VIRGINIA BEACH — Gov. Ralph Northam, Dominion Energy partners and members from the city and the General Assembly gathered here Monday to mark the ground breaking of the Coastal Virginia Offshore Wind project.
The ground breaking symbolized the installment of a half-mile conduit, which will hold the final stretch of cables connecting the turbines 27 miles off the coast of the city to a company substation near Camp Pendleton, Dominion Energy officials said.
While the wind turbines won’t be visible from the coast, a construction barge will be set up about a half-mile from the coast, said Tom Farrell, Dominion Energy chairman, president and CEO.
The barge will be visible from shore from this month to September.
The wind turbines will not be noticeable from shore once construction is completed in 2020, Farrell said.
This is just the beginning of a project that will facilitate interconnection of the two six-megawatt wind turbines which will power 3,000 homes at peak, Dominion Energy officials said.
Wind is part of a broader effort to deliver renewable energy, including solar, “as we honor our commitment to reduce carbon emissions,” according to Dominion Energy.
Commercial scale offshore wind development would have the potential to power 500,000 homes with more than 2,000 MW of zero-carbon, renewable energy.
Dominion Energy anticipates $1.1 billion in offshore wind investments through 2023, officials added.
“The Virginia offshore wind demonstration project is another powerful example of the commonwealth’s position as a leader in renewable energy,” Northam said. “As the first deployment of commercial-scale offshore wind turbines in federal waters, I am thrilled that Virginia’s project will help determine best practices for future offshore wind construction along the East Coast.”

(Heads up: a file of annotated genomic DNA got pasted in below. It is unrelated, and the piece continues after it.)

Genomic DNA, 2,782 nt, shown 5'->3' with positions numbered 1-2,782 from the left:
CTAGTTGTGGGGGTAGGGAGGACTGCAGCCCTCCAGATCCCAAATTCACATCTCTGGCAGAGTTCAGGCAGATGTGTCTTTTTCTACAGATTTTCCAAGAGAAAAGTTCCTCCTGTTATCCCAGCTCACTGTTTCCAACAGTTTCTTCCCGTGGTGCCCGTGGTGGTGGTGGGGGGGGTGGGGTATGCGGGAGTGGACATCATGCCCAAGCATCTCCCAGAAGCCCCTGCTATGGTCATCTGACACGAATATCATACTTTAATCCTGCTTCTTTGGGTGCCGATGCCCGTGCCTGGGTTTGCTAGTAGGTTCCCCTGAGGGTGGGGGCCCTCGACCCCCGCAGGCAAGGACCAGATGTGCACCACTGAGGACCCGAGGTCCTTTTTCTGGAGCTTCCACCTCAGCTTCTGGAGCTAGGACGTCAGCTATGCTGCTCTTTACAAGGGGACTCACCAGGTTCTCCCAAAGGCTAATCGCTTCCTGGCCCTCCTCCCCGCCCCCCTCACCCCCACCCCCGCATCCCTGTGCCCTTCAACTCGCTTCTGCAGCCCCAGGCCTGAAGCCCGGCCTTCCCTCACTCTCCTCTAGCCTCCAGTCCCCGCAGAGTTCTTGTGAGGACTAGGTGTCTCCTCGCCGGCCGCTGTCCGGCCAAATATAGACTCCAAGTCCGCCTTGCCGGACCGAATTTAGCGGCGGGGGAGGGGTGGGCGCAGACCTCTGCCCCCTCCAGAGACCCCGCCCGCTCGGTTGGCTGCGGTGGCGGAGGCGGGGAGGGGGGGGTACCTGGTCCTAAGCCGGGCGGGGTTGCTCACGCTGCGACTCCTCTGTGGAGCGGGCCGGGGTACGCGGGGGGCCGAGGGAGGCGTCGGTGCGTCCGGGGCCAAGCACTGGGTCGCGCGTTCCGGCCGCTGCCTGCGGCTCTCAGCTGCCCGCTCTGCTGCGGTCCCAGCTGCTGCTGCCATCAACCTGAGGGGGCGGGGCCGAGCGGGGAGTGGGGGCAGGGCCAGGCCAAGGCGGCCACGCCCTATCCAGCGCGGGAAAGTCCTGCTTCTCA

Other than bringing renewable, clean energy to the state, Northam said most importantly the project will bring jobs to the area.
The Virginia Offshore Wind project was announced two years ago and is the only fully permitted offshore wind project in United States federal waters.
Last November, the State Corporation Commission approved the project and the majority of required permits and approvals have been received, Dominion Energy officials said.
The construction process is on a strict timetable, in order to minimize environmental impacts to the sea bottom and aquatic life. Observers will be present during the offshore construction activities to look for protected species in the area.
If protected species are found within an exclusion zone, work will be stopped, officials said.
To learn more about the Offshore Wind Project, click here.